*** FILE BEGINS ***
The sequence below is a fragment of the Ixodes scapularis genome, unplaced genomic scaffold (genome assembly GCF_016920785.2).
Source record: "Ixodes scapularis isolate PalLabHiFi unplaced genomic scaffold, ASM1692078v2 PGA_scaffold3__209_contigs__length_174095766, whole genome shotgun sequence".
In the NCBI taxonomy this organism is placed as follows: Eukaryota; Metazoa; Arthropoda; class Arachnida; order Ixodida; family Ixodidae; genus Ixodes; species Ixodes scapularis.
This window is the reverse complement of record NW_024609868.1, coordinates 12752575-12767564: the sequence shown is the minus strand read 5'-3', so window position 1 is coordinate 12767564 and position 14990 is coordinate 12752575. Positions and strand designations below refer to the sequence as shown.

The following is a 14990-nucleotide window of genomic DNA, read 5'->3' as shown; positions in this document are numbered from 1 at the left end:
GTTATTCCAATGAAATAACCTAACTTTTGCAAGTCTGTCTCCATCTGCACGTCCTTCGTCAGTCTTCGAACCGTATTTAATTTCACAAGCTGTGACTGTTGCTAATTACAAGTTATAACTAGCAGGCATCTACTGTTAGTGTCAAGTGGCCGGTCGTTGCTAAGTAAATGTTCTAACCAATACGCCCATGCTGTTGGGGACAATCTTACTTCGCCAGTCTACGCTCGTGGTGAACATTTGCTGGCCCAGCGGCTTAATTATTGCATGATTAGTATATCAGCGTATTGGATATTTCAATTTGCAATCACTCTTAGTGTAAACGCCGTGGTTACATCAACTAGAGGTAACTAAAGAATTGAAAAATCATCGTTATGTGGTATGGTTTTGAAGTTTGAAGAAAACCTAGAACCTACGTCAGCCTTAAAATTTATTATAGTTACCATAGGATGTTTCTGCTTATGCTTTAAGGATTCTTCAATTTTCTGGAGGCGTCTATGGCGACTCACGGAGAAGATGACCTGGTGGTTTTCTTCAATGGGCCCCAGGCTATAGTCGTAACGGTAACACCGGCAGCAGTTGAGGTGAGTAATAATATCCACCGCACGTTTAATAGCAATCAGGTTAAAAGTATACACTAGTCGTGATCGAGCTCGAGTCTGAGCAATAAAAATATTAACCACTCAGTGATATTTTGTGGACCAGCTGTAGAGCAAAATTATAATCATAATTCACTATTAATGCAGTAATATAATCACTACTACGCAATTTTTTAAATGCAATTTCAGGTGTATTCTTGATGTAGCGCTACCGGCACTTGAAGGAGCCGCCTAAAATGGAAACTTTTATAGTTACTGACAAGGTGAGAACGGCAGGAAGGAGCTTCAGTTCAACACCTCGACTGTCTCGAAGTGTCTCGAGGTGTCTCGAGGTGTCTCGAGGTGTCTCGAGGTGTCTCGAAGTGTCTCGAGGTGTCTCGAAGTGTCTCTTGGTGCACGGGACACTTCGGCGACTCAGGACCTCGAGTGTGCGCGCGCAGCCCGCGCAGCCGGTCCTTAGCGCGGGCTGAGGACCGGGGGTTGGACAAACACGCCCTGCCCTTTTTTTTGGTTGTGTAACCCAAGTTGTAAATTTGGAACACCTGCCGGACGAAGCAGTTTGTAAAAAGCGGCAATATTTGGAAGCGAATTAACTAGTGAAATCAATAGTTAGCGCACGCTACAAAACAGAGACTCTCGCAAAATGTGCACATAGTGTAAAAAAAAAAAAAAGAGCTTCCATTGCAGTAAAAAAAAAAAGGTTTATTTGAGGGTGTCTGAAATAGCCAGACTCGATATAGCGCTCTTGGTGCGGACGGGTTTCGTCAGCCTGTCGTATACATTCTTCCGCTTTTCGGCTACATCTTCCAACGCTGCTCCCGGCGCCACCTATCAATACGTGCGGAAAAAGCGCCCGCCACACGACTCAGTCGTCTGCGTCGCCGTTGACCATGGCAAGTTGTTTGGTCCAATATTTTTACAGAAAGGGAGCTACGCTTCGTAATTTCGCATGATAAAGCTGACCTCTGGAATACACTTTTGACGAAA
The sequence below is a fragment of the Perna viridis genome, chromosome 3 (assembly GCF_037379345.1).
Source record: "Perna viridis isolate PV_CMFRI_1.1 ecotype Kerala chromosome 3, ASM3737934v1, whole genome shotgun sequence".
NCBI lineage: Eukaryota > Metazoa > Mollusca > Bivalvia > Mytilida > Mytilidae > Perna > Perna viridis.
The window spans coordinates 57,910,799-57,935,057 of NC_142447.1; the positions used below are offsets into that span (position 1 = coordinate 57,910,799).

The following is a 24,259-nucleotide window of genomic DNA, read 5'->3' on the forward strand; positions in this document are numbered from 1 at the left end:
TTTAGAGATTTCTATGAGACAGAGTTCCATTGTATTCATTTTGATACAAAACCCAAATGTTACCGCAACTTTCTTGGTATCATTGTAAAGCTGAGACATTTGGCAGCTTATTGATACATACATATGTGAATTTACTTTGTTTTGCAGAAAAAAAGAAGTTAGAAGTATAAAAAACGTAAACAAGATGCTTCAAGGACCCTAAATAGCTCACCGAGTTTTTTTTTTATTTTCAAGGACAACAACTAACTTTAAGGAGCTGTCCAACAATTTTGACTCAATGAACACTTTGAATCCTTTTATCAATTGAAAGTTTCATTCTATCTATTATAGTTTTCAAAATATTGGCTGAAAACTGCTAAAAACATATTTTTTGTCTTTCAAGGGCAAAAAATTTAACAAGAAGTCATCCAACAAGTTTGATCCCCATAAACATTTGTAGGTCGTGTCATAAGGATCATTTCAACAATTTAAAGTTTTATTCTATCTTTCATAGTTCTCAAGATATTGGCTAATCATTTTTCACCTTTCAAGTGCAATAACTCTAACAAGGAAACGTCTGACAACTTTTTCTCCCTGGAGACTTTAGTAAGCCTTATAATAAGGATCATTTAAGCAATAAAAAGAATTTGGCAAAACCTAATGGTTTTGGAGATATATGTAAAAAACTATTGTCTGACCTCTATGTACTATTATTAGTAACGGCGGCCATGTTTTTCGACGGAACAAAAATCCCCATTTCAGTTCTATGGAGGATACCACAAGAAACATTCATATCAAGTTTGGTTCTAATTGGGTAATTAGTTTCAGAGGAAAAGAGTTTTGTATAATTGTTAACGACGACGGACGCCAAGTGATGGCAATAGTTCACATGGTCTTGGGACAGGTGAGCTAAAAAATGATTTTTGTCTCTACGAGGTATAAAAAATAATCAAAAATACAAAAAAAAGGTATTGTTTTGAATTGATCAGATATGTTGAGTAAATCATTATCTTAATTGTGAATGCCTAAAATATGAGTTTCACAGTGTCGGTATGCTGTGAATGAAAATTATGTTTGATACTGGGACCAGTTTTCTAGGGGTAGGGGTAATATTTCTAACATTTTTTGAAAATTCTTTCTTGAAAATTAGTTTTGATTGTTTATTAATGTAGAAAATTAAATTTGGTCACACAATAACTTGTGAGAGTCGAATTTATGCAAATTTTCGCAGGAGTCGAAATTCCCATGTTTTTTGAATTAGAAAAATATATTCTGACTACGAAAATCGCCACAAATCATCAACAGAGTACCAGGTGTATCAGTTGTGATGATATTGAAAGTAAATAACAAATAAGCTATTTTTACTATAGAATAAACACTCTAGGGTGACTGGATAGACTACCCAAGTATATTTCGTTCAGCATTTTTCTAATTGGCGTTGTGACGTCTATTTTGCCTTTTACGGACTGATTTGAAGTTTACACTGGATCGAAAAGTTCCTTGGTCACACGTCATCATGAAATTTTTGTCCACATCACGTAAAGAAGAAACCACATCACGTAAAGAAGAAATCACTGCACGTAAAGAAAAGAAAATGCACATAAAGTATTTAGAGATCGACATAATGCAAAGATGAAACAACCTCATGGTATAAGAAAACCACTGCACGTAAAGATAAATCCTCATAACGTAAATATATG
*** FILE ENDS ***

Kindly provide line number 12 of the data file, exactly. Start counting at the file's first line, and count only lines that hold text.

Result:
TTTAGAGATTTCTATGAGACAGAGTTCCATTGTATTCATTTTGATACAAAACCCAAATGTTACCGCAACTTTCTTGGTATCATTGTAAAGCTGAGACATTTGGCAGCTTATTGATACATACATATGTGAATTTACTTTGTTTTGCAGAAAAAAAGAAGTTAGAAGTATAAAAAACGTAAACAAGATGCTTCAAGGACCCTAAATAGCTCACCGAGTTTTTTTTTTATTTTCAAGGACAACAACTAACTTTAAGGAGCTGTCCAACAATTTTGACTCAATGAACACTTTGAATCCTTTTATCAATTGAAAGTTTCATTCTATCTATTATAGTTTTCAAAATATTGGCTGAAAACTGCTAAAAACATATTTTTTGTCTTTCAAGGGCAAAAAATTTAACAAGAAGTCATCCAACAAGTTTGATCCCCATAAACATTTGTAGGTCGTGTCATAAGGATCATTTCAACAATTTAAAGTTTTATTCTATCTTTCATAGTTCTCAAGATATTGGCTAATCATTTTTCACCTTTCAAGTGCAATAACTCTAACAAGGAAACGTCTGACAACTTTTTCTCCCTGGAGACTTTAGTAAGCCTTATAATAAGGATCATTTAAGCAATAAAAAGAATTTGGCAAAACCTAATGGTTTTGGAGATATATGTAAAAAACTATTGTCTGACCTCTATGTACTATTATTAGTAACGGCGGCCATGTTTTTCGACGGAACAAAAATCCCCATTTCAGTTCTATGGAGGATACCACAAGAAACATTCATATCAAGTTTGGTTCTAATTGGGTAATTAGTTTCAGAGGAAAAGAGTTTTGTATAATTGTTAACGACGACGGACGCCAAGTGATGGCAATAGTTCACATGGTCTTGGGACAGGTGAGCTAAAAAATGATTTTTGTCTCTACGAGGTATAAAAAATAATCAAAAATACAAAAAAAAGGTATTGTTTTGAATTGATCAGATATGTTGAGTAAATCATTATCTTAATTGTGAATGCCTAAAATATGAGTTTCACAGTGTCGGTATGCTGTGAATGAAAATTATGTTTGATACTGGGACCAGTTTTCTAGGGGTAGGGGTAATATTTCTAACATTTTTTGAAAATTCTTTCTTGAAAATTAGTTTTGATTGTTTATTAATGTAGAAAATTAAATTTGGTCACACAATAACTTGTGAGAGTCGAATTTATGCAAATTTTCGCAGGAGTCGAAATTCCCATGTTTTTTGAATTAGAAAAATATATTCTGACTACGAAAATCGCCACAAATCATCAACAGAGTACCAGGTGTATCAGTTGTGATGATATTGAAAGTAAATAACAAATAAGCTATTTTTACTATAGAATAAACACTCTAGGGTGACTGGATAGACTACCCAAGTATATTTCGTTCAGCATTTTTCTAATTGGCGTTGTGACGTCTATTTTGCCTTTTACGGACTGATTTGAAGTTTACACTGGATCGAAAAGTTCCTTGGTCACACGTCATCATGAAATTTTTGTCCACATCACGTAAAGAAGAAACCACATCACGTAAAGAAGAAATCACTGCACGTAAAGAAAAGAAAATGCACATAAAGTATTTAGAGATCGACATAATGCAAAGATGAAACAACCTCATGGTATAAGAAAACCACTGCACGTAAAGATAAATCCTCATAACGTAAATATATG